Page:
Camille Yarbrough uncompromisingly rails against wealth and ignorance in "All Hid"YOUTUBE/ CAMILLE YARBROUGH TOPIC

Commercial success, though, cannot always accurately measure the impact of protest music, not least because lyrical attack increasingly targets the over-commercialisation and corruption of modern society. Take Camille Yarbrough’s 1975 release “All Hid”. A damning invective against class inequality under capitalism, Yarbrough critiques the social structure which blames “the schools”, “the slums”, and, above all, the “dark and poor” for its failings. Beginning with images of those living in abject poverty, “All Hid” exposes how society’s poorest are subjected to a life of “fighting for food, for energy, for space”, whereas the upper-classes are obsessed with making ‘two-cent deals’ in ‘high rise isolation’. With the general public being disparagingly referred to as “lubricating grease for the system’s wheels”, it is unsurprising that “All Hid” could never be a billboard hit. Yarbrough attacks rather than rallies the “silent majority”, consequently sacrificing the possibility of “All Hid” taking the place of, say, Lennon’s commercially triumphant “Give Peace a Chance”. But maybe that’s the entire point? Sometimes protest songs are more about exposing an authentic expression of pain, rather than as a means of assembly.


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Whether unfamiliar or practically inescapable, music plays a valuable part in disseminating subversive ideas in support of protest movements. Nonetheless, it is important to dismiss the fallacious (yet worryingly pervasive) notion of a protest movement as a mass of harmonised voices, all unified in their campaign of social justice to the tune of “Power to the People”. From the violent treatment faced by activists at the hands of police in both the Hong Kong protests of 2019-20 and the Indian Farmers’ protests of 2020-21, it is clear that, contrary to Jimi Hendrix’s belief that change “can only happen through music”, protest movements rely on the gruelling liberation efforts of dedicated participants rather than chart-topping campaign singles to incite change.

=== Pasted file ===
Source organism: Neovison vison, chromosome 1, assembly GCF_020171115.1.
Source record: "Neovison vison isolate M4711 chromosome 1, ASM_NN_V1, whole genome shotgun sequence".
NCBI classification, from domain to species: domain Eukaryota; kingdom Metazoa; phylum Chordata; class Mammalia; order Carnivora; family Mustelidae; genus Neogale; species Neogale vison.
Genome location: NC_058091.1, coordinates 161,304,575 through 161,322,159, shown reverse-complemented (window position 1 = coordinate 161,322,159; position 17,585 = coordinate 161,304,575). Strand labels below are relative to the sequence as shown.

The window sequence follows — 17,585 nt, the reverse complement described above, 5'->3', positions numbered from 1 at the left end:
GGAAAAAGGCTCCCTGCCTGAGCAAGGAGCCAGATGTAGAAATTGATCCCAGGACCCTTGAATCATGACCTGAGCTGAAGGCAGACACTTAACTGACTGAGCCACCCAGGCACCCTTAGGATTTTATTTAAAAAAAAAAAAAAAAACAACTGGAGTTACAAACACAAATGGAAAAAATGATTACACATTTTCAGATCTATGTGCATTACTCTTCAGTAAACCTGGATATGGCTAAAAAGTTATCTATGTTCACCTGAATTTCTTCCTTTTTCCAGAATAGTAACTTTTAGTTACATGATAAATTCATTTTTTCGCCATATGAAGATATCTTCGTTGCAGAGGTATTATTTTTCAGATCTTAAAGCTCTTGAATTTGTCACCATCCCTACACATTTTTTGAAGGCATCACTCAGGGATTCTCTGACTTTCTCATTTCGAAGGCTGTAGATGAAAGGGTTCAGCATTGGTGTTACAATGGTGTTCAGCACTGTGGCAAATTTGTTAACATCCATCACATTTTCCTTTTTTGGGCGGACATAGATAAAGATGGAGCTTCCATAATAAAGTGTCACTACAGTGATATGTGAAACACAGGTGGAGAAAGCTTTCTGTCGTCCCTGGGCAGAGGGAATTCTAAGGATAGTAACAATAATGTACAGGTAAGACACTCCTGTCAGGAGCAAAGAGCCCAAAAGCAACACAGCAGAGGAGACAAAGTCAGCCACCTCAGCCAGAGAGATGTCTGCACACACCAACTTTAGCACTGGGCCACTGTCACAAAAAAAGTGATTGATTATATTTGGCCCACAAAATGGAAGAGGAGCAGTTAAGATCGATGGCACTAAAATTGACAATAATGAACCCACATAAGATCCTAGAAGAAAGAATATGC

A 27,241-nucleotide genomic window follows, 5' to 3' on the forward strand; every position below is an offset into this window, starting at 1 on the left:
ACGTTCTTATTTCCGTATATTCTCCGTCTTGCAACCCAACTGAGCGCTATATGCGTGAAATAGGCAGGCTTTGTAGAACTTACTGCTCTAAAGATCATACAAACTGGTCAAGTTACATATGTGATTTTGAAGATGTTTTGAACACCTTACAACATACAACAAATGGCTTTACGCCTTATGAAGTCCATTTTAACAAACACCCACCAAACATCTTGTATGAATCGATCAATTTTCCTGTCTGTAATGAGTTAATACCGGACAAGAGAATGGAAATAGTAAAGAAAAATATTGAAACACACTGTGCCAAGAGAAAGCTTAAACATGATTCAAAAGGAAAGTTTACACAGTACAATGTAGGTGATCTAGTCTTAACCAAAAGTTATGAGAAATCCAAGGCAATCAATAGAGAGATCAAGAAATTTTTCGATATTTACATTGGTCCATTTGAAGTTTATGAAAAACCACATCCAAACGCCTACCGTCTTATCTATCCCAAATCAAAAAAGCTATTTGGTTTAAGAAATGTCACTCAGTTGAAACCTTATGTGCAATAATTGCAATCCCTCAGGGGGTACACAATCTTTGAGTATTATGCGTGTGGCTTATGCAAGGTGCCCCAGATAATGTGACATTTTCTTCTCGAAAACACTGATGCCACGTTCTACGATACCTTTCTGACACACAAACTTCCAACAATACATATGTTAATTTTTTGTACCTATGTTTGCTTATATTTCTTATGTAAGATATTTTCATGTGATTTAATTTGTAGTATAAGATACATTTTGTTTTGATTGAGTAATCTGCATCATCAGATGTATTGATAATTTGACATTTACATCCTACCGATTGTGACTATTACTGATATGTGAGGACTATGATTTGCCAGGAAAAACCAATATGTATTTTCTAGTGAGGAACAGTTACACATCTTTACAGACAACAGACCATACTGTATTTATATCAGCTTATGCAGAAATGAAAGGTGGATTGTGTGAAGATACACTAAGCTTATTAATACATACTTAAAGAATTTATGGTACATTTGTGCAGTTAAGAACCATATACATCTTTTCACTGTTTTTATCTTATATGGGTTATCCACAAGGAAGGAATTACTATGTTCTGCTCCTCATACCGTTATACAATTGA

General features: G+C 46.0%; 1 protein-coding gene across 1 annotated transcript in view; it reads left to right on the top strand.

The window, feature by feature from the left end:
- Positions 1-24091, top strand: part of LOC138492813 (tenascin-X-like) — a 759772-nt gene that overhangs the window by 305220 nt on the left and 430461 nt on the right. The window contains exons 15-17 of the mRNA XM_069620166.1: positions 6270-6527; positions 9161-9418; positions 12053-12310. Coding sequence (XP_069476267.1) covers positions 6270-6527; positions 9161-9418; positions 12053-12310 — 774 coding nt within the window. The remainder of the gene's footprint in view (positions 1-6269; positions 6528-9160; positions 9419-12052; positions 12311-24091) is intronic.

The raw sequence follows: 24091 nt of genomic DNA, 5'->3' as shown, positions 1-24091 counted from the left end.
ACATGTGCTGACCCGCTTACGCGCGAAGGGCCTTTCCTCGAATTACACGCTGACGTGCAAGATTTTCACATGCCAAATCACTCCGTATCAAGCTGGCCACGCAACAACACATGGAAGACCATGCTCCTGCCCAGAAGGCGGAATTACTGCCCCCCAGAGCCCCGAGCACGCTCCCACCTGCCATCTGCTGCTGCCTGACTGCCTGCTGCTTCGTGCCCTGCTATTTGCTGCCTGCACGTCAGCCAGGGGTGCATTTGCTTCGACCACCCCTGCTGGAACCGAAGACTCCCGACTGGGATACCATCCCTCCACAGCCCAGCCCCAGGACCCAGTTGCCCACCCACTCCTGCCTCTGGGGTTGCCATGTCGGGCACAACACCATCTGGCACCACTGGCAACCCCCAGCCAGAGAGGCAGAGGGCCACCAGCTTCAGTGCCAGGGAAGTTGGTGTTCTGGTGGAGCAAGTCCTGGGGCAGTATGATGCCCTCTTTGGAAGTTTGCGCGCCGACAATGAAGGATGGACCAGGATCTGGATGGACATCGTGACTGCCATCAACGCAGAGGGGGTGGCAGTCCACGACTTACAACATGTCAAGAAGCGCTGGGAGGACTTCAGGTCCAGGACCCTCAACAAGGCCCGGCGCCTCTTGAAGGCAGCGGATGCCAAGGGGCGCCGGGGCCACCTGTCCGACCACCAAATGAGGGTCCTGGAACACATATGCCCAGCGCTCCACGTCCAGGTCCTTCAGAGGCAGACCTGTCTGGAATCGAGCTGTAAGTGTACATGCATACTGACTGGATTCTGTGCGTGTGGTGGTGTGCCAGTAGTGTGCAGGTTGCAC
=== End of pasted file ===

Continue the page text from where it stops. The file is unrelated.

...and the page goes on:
As a form of contribution to a broader societal expression of discontent, however, music is useful in bolstering social complaint. Coro Bajo Cuerda’s 1988 release “Chile, La Alegria Ya Viene” (“Chile, Happiness is Coming”) was fundamental in encouraging Chileans to vote in the plebiscite against the dictatorial regime of Augusto Pinochet, and, more recently, Gorillaz ended their seven-year hiatus with ‘Hallelujah Money’ (feat. Benjamin Clementine), releasing this anti-Trump diatribe on the day before his inauguration in 2017. Facilitating the vocalisation of oft-suppressed beliefs, protest music allows for the growth of a movement both on and off the streets, encompassing – in its very existence – a refusal to be silenced, a radical act in and of itself.